I did not take a “radically different” view of privacy then and now.  Yes, I thought my salary was private, and I did not see any particular public interest was served by releasing it under FOI.  And yes, I acknowledge that in publishing Barry Spurr’s emails, New Matilda was invading his privacy.  That invasion was justified, to my mind, by the extraordinary nature of the emails, and by Professor Spurr’s public position as a consultant on the National School Curriculum.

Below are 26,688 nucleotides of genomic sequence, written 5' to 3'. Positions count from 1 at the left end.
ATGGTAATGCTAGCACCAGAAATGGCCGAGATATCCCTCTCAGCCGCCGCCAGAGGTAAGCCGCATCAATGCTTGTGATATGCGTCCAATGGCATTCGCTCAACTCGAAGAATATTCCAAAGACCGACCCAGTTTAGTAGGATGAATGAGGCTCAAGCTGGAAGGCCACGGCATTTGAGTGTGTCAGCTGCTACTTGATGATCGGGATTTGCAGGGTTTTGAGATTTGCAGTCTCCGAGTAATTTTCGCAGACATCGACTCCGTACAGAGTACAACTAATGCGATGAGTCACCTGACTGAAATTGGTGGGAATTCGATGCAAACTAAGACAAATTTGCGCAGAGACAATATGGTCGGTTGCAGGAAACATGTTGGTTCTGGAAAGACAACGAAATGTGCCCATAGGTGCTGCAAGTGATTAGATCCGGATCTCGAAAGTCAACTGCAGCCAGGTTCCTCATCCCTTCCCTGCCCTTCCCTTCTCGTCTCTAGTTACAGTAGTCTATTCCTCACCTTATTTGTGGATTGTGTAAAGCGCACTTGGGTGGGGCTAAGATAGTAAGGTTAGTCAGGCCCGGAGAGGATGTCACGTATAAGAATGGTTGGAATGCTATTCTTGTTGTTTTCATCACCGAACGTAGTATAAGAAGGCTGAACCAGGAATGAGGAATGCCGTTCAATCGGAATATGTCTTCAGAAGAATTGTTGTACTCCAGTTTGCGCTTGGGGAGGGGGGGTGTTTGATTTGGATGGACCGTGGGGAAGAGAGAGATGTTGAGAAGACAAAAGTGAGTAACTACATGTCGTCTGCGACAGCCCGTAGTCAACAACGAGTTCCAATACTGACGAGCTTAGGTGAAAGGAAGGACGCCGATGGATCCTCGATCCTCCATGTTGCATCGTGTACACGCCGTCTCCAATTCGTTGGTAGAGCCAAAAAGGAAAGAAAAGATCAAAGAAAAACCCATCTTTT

I accept that not everyone will agree with that judgment. And I accept that there is a respectable argument that ABC salaries should be made public – just as there is a reputable argument that the ABC should be sold, privatised or abolished.  I don’t happen to agree with those arguments.  As I said in my piece in The Age, what is or is not “in the public interest” will always be contestable.  What I don’t accept is that I have been hypocritical.  Resisting an FOI request is one thing:  but it was not I who went to court waving the putative tort of privacy around in an attempt retrospectively to silence the press.  And if I had been the author of emails even remotely as contentious as Barry Spurr’s , and they had found their way into the public domain while I was at Media Watch, I know there would be no question but that they would be published “in the public interest”.